Question for you: Do you like to work, or do you want to get work done through others?
Knowing what needs to be done, and DOING the work might be where you thrive. And as long as your supervisor recognizes that this is your strength, you’re golden. But what if your supervisor doesn’t realize that and pushes you into a management role because that’s how it works for those in your company who have proven adept at the doing part? Or on the flip side, what if you are one of those people who thrives on motivating and leading the charge, managing a team of doers versus being the doer, but you’re so busy doing that you are never given the chance to manage?
This is fundamental in determining who does and doesn’t have management potential and, conversely, who operates best as a contributor versus a manager. Unfortunately, seeing this clear distinction between those who endowed with manager material and those with contributor material is not how most organizations think. Suppose someone is good at a function in many cases. In that case, all the organization’s energies and hierarchies are geared toward promoting that person; to have them manage a group of people who are doing that same thing, whether or not that person is interested in managing people at all.
It’s the well-known Peter Principle: people in hierarchical organizations tend to rise through promotion to their individual incompetence level. Just think of all the hall-of-fame players from the sports world who have become great coaches or general managers. (Trust me, it’s a short list). Meanwhile, the list of former players who failed spectacularly in coaching roles is long and still growing—because doing is one thing, and managing is something else entirely.
So before you think you’d like to manage people, ask yourself this: “What do I enjoy most?” If you want to get work done through others and helping them achieve success, you might be great in a management role. But if you’re a hands-on doer, you may find management challenging at best, intolerable at worst.
It goes further—to what for many is an entirely counterintuitive thought: the best managers want to make themselves useless. True managers aspire to assemble teams that are so high functioning that, at a minimum, they could function reasonably well for some time in the manager’s absence. At the most extreme level, on a truly amazing team, it would theoretically be possible for anyone on the team to successfully direct the work for an extended period until a new manager was found to lead the team. But there are flies in the proverbial ointment, little things like personalities and egos. And that’s why most people—the “non-managers”— worry that if those around them become so successful that they are no longer needed, they will be in trouble. And so, they try to protect their jobs by getting political and protecting their turf.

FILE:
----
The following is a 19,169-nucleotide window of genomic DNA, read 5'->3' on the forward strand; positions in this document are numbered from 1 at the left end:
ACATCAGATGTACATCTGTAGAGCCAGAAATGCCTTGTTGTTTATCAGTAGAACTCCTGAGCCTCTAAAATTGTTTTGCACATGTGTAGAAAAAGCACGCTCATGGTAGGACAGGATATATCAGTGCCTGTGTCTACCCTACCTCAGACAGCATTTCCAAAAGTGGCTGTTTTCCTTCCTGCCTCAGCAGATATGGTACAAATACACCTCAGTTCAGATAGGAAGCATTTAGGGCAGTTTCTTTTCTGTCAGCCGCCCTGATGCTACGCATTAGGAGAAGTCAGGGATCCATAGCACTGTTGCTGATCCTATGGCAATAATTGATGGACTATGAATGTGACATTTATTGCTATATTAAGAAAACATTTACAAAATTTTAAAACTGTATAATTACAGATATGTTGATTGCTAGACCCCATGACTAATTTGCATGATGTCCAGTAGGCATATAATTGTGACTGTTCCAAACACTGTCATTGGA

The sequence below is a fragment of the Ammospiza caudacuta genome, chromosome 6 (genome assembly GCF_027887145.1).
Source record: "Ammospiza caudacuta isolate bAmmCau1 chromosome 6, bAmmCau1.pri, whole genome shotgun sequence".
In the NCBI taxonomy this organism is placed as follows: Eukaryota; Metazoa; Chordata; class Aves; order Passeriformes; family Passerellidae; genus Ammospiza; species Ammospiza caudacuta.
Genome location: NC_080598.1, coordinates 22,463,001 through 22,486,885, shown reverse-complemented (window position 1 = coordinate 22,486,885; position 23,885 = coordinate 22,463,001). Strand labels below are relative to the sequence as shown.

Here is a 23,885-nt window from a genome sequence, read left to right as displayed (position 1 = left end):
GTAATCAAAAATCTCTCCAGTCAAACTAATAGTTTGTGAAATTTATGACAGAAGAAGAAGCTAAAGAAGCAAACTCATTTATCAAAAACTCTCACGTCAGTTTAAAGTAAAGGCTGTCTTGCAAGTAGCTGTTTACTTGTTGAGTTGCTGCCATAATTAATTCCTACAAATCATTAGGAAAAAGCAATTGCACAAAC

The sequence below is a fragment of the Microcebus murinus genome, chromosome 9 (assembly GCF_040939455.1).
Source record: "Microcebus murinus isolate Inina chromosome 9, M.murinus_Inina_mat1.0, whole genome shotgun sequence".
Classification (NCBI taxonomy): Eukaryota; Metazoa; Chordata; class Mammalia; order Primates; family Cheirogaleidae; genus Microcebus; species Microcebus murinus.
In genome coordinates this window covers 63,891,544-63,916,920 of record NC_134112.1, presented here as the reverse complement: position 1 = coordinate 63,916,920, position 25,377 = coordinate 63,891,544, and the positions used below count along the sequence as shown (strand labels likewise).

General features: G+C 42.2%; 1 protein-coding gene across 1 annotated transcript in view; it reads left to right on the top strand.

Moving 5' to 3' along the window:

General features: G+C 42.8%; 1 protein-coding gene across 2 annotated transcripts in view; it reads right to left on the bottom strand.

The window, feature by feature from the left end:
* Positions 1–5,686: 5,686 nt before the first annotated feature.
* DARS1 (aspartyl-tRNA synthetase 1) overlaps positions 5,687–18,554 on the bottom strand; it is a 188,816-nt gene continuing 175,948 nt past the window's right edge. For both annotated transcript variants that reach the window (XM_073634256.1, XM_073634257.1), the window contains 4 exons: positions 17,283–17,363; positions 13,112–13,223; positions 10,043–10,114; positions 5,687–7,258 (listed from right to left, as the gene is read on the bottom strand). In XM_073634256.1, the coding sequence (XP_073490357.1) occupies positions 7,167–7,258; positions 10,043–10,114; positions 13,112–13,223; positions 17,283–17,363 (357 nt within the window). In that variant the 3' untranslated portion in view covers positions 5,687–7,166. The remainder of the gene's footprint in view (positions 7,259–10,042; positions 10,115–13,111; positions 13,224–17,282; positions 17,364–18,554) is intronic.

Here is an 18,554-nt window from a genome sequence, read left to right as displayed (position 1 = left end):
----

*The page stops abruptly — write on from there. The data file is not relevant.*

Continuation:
True managers know better. They’re the first to take responsibility when criticism surfaces about those they lead or the projects they manage, but they are also quick to deflect praise back to the people who do the work. They say to themselves, “The best thing I can be as a first-line manager is to be no longer needed. Then I can move up to the second line, and one of the great people I work with now can move up to take my place.” And that’s how people find themselves getting promoted from managers to VPs and maybe even to CEO.
This is really crucial to get right if you’re building a great organization where people genuinely love doing their job day in and day out. In a healthy organization, everyone is allowed to grow and evolve in a way that suits their strengths. Growing and evolving don’t automatically have to mean climbing the proverbial corporate ladder. It could mean staying right where you are and making an incredible impact in your functional area, possibly as an “expert,” driving real change that matters. Don’t get me wrong – we all need strong and managers in our organizations. But we also need strong leaders on teams that back up those managers and leaders. It’s a very sensitive balancing act at times, but for organizations that get that balance right, the opportunity for everyone on the team to thrive is almost unlimited.